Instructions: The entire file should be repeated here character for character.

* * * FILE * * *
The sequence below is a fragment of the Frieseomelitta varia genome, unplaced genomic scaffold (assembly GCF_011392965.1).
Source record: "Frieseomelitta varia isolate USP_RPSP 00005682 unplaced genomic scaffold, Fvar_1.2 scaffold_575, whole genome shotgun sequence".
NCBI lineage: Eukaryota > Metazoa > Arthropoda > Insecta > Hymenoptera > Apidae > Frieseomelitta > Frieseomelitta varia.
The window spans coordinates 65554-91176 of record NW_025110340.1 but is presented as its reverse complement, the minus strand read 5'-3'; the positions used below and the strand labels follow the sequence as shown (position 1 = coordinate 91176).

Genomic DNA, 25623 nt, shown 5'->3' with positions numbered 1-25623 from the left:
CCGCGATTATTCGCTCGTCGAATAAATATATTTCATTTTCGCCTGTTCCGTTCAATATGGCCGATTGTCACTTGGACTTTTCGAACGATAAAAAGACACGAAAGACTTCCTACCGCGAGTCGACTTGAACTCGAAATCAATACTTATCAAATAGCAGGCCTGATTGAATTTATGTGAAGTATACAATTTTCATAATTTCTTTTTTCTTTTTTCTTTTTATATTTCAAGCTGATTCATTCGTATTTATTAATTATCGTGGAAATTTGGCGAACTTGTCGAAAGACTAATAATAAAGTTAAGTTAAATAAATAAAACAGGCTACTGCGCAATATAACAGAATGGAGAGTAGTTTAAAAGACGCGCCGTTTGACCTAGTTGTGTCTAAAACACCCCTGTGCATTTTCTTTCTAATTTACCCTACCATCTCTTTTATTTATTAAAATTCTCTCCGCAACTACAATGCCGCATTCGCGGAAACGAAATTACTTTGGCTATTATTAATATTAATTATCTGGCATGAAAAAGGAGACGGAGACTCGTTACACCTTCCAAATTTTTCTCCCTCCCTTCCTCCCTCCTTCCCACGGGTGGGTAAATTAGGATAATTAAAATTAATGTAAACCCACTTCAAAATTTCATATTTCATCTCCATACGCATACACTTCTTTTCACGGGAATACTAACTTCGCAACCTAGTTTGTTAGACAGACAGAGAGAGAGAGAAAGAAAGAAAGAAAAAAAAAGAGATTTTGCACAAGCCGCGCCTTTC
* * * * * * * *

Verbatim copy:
The sequence below is a fragment of the Frieseomelitta varia genome, unplaced genomic scaffold (assembly GCF_011392965.1).
Source record: "Frieseomelitta varia isolate USP_RPSP 00005682 unplaced genomic scaffold, Fvar_1.2 scaffold_575, whole genome shotgun sequence".
NCBI lineage: Eukaryota > Metazoa > Arthropoda > Insecta > Hymenoptera > Apidae > Frieseomelitta > Frieseomelitta varia.
The window spans coordinates 65554-91176 of record NW_025110340.1 but is presented as its reverse complement, the minus strand read 5'-3'; the positions used below and the strand labels follow the sequence as shown (position 1 = coordinate 91176).

Genomic DNA, 25623 nt, shown 5'->3' with positions numbered 1-25623 from the left:
CCGCGATTATTCGCTCGTCGAATAAATATATTTCATTTTCGCCTGTTCCGTTCAATATGGCCGATTGTCACTTGGACTTTTCGAACGATAAAAAGACACGAAAGACTTCCTACCGCGAGTCGACTTGAACTCGAAATCAATACTTATCAAATAGCAGGCCTGATTGAATTTATGTGAAGTATACAATTTTCATAATTTCTTTTTTCTTTTTTCTTTTTATATTTCAAGCTGATTCATTCGTATTTATTAATTATCGTGGAAATTTGGCGAACTTGTCGAAAGACTAATAATAAAGTTAAGTTAAATAAATAAAACAGGCTACTGCGCAATATAACAGAATGGAGAGTAGTTTAAAAGACGCGCCGTTTGACCTAGTTGTGTCTAAAACACCCCTGTGCATTTTCTTTCTAATTTACCCTACCATCTCTTTTATTTATTAAAATTCTCTCCGCAACTACAATGCCGCATTCGCGGAAACGAAATTACTTTGGCTATTATTAATATTAATTATCTGGCATGAAAAAGGAGACGGAGACTCGTTACACCTTCCAAATTTTTCTCCCTCCCTTCCTCCCTCCTTCCCACGGGTGGGTAAATTAGGATAATTAAAATTAATGTAAACCCACTTCAAAATTTCATATTTCATCTCCATACGCATACACTTCTTTTCACGGGAATACTAACTTCGCAACCTAGTTTGTTAGACAGACAGAGAGAGAGAGAAAGAAAGAAAGAAAAAAAAAGAGATTTTGCACAAGCCGCGCCTTTC